Battling a pandemic and the worst economic crisis in a decade, residents of Epworth, a town south-east of Zimbabwe’s capital Harare find themselves saddled with yet another challenge.
By Tinotenda Samukange
Like in most of Zimbabwe’s urban areas, water has become a scarce resource in the poor settlement, forcing locals to trek to unsafe wells to collect the precious liquid.
With an estimated population of 152,000, according to the 2012 census, Epworth lags behind in terms of the provision of basic services such as roads, clean water, and sewer systems.
Without access to tap water, residents rely on wells, which are unsustainable and usually dry up during the dry season, leaving them in an unbearable predicament.
The acute shortages of the precious commodity have caused untold suffering to women and children – who are usually the primary drawers of water for household consumption.
Speaking about the impending water crisis in Epworth, a Media Centre resident news anchor Sarah Njanji told ZimSentinel publication that the situation in the area is not getting any better and people are now resorting to unconventional water sources as a means of survival.
“These water shortages are making us travel long distances to come and fetch at this unsafe dam. Every Wednesday and Saturday Madzibaba Biggie from Johanne Masowe Church at Goshen Ward 6 comes with his engine to drain water from the dam. He helps people by his pump for free but this water is not safe to use especially when the nation is still in the fight with Covid-19”
So dire is the situation that many people are now drinking water from unprotected sources, posing a health risk that leads to outbreaks of water-borne diseases such as cholera and dysentery.
Faced with water challenges and with no other alternatives, an unlikely place is now providing relief to the struggling residents – a disused pool from an abandoned quarry mine.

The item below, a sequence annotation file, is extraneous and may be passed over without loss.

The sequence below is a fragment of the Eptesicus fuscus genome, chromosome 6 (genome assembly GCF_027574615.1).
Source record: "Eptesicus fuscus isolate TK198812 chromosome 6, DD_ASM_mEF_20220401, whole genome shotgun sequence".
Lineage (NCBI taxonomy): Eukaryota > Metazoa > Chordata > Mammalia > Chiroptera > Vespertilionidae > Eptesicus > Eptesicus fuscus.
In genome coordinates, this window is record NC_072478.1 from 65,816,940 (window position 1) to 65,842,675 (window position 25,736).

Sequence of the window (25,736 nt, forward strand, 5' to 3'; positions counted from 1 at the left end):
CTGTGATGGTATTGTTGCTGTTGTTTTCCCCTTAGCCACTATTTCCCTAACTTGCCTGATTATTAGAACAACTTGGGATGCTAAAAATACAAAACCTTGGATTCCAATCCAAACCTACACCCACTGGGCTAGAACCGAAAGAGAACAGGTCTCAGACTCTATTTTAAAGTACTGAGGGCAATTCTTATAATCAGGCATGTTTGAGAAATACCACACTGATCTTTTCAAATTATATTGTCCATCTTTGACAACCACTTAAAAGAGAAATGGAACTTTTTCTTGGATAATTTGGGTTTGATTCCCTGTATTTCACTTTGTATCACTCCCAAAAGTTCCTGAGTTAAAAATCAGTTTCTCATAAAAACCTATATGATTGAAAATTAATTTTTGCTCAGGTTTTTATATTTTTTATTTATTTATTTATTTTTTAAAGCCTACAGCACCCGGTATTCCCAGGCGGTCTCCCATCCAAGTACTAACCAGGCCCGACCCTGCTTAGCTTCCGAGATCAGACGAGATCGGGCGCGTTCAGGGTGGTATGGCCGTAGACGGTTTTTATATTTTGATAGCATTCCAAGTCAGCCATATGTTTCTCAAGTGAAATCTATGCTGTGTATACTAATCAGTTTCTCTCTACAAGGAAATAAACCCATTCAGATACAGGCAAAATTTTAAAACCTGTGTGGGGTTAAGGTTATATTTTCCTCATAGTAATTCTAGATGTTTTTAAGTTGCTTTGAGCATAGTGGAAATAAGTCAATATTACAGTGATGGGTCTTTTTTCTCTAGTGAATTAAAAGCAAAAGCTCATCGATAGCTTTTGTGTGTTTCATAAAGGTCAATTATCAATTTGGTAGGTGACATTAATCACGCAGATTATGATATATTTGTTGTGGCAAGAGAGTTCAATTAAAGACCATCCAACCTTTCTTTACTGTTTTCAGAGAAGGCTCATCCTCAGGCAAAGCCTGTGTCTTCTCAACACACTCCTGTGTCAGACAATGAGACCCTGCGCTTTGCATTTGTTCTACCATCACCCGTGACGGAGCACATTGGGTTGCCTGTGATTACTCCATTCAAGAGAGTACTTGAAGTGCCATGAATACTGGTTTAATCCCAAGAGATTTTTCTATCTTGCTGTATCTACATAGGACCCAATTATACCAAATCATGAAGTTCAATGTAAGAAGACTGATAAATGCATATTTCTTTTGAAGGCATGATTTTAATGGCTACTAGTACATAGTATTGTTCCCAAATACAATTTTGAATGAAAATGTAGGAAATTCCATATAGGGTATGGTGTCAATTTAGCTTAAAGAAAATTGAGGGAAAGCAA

The pool, known as the ‘Pool of Death’ by locals due to the number of lives that have perished in it, has since become the primary source of water for residents of Epworth and other surrounding areas.
According to local estimates, hundreds of people have died in the pool by accidentally drowning, by committing suicides, or by being murdered and then dumped into the pool.
Despite the fact that the pool has claimed many lives over the years, it has become a lifeline for the water-starved residents.
With containers in their hands or in wheelbarrows, every morning, groups of women, some with young children strapped in their backs, troop to the pool to fetch water or to do laundry.
With huge numbers of people crowding at the dam, implementing social distancing becomes almost impossible.
Residents also increase their risk of exposure to the coronavirus each time they venture outside their homes to collect water from community boreholes or at the dam.
Water woes are not affecting Epworth residents alone. An economic crisis stretching for over two decades has seen a collapse of Zimbabwe’s water infrastructure due to a lack of expansion to match a growing urban population.
The acute water shortages have also been worsened by one of the worst droughts to hit Zimbabwe in years.
The situation is desperate, as is evidenced by severe water rationing in Harare, and the recent outbreak of water-borne diseases in the second largest city Bulawayo.
While efforts have been made to avail water to more urban communities through the drilling of boreholes around the country, the boreholes are not enough to meet the growing demand.